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The success of Oedipus Rex as one of the greatest Sophoclean tragedies is largely due to the brilliant interplay of dramatic irony in the play. From the beginning of the play Oedipus is ignorant of the dreadful acts he has committed: the murder of his father and marrying his mother. But the audience watching the play is well aware of these facts. Therefore every word, every reaction of Oedipus' with regards to the murder lends itself to dramatic irony.
Oedipus' speech demanding the people to reveal the murderer in the initial part of the play is an important instance of dramatic irony. Little does he realize that in cursing Laius' murderer to live in wretchedness he is cursing himself. This curse does indeed come true when in the end of the play Oedipus and his family are doomed to a life of pain and suffering.
Another important instance of dramatic irony is a little later in this same section when the old soothsayer visits the king. When Oedipus begins to ridicules Tiresias' blindness, he in turn predicts an unusual circumstance. The angry prophet warns that while Oedipus can see, he is actually 'blind' (that means he will be denied the truth) whereas when he will turn blind (i.e. lose his eyesight) only then will he be able to see (or realize) the truth. It is also ironic that old Tiresias who has no eyesight can perceive reality accurately.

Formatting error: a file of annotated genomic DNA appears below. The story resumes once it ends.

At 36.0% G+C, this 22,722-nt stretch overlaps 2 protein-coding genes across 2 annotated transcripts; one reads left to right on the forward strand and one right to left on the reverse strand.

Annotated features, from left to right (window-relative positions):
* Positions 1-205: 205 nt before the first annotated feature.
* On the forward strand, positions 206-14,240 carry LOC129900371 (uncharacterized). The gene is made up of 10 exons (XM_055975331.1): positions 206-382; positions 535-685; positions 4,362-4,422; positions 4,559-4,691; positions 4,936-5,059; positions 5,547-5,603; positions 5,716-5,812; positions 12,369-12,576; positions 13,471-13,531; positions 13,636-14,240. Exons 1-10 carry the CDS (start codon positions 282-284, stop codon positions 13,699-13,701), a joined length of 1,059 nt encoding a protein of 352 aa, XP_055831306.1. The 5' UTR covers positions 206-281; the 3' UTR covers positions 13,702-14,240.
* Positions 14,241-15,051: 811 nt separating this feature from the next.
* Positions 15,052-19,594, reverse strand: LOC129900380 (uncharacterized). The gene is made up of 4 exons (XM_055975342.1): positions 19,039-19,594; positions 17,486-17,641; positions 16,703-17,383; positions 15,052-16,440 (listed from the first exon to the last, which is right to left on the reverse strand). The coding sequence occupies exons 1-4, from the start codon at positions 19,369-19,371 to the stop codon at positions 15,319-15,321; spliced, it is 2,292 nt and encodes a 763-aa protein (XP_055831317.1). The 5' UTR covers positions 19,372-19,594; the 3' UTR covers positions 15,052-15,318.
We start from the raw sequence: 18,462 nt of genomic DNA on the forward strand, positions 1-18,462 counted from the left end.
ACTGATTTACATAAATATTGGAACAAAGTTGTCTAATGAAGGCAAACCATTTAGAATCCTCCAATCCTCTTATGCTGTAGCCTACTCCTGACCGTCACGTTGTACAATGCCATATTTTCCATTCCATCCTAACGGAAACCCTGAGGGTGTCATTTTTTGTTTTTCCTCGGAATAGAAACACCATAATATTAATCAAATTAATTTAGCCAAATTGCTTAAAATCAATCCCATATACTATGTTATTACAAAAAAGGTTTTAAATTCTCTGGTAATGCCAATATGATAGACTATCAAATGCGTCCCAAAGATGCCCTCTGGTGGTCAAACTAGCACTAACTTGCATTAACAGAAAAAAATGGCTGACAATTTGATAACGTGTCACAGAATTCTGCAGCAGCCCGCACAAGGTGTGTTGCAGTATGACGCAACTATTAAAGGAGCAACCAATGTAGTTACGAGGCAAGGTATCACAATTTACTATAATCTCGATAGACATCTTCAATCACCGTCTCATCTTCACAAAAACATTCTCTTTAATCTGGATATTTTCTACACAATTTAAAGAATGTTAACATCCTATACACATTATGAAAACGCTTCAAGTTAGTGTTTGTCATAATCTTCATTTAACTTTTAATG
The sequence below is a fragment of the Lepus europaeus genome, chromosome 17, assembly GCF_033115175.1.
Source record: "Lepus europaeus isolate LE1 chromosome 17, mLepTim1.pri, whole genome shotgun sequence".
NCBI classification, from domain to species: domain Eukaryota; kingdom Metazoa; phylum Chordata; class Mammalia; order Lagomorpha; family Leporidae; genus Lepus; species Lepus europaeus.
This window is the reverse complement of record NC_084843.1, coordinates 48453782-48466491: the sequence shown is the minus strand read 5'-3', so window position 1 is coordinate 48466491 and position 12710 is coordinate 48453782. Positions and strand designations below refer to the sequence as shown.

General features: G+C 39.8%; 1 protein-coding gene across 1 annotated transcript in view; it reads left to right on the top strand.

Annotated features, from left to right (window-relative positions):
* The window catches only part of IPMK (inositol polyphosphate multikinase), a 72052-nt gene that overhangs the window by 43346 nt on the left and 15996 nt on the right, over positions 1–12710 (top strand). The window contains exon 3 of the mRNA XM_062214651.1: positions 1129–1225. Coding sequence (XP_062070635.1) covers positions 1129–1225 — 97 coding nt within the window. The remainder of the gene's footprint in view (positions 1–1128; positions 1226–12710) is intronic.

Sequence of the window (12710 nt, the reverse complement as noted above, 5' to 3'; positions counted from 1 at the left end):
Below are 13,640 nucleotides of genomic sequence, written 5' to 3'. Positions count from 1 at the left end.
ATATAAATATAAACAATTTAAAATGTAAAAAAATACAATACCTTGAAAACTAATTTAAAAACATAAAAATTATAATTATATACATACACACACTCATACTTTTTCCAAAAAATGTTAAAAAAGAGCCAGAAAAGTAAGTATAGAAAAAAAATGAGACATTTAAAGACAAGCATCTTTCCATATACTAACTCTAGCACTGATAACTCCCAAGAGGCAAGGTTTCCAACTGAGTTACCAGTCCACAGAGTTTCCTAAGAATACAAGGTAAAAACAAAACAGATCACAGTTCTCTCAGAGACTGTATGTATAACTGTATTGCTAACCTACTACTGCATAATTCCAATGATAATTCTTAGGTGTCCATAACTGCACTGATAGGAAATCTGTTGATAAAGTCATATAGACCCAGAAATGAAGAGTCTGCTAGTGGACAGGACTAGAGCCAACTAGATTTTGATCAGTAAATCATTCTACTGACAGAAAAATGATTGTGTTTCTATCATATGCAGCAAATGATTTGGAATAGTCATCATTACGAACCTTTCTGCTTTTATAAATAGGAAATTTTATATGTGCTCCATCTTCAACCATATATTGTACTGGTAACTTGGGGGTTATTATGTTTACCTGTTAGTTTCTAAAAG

These cases of dramatic irony lend pathos to the entire tragedy and enable the reader of the play or the audience to sympathize with the ignorant and ill-fated protagonist. The effect of the tragedy is therefore more profound and long lasting.